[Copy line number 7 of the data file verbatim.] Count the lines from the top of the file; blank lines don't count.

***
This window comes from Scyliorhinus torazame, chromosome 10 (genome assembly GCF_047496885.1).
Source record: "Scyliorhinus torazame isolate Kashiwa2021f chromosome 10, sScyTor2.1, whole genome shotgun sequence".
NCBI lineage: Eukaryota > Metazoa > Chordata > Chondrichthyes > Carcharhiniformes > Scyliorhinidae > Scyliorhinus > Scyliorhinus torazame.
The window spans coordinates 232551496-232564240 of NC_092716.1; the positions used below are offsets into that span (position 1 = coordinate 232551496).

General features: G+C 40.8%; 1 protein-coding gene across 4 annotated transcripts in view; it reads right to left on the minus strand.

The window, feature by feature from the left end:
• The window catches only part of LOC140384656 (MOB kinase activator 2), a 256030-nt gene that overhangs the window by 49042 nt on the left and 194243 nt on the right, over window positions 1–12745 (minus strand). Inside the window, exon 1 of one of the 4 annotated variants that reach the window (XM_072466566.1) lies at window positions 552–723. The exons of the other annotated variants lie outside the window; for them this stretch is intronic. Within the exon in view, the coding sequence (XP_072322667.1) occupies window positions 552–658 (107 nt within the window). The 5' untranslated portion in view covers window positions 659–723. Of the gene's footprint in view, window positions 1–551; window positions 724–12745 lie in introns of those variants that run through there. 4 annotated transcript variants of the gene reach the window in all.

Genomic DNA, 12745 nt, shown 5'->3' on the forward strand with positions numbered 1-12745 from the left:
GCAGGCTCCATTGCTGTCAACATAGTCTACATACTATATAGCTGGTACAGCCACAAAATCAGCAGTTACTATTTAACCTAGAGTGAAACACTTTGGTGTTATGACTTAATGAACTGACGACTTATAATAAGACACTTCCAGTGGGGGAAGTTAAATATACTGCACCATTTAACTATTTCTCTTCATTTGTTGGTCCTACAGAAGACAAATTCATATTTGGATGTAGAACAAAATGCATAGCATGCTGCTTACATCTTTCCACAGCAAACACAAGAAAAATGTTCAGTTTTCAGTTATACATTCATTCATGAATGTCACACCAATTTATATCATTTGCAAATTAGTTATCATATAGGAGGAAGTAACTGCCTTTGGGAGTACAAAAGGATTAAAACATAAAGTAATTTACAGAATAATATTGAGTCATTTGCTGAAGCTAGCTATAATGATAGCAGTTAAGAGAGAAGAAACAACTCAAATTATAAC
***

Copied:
• The window catches only part of LOC140384656 (MOB kinase activator 2), a 256030-nt gene that overhangs the window by 49042 nt on the left and 194243 nt on the right, over window positions 1–12745 (minus strand). Inside the window, exon 1 of one of the 4 annotated variants that reach the window (XM_072466566.1) lies at window positions 552–723. The exons of the other annotated variants lie outside the window; for them this stretch is intronic. Within the exon in view, the coding sequence (XP_072322667.1) occupies window positions 552–658 (107 nt within the window). The 5' untranslated portion in view covers window positions 659–723. Of the gene's footprint in view, window positions 1–551; window positions 724–12745 lie in introns of those variants that run through there. 4 annotated transcript variants of the gene reach the window in all.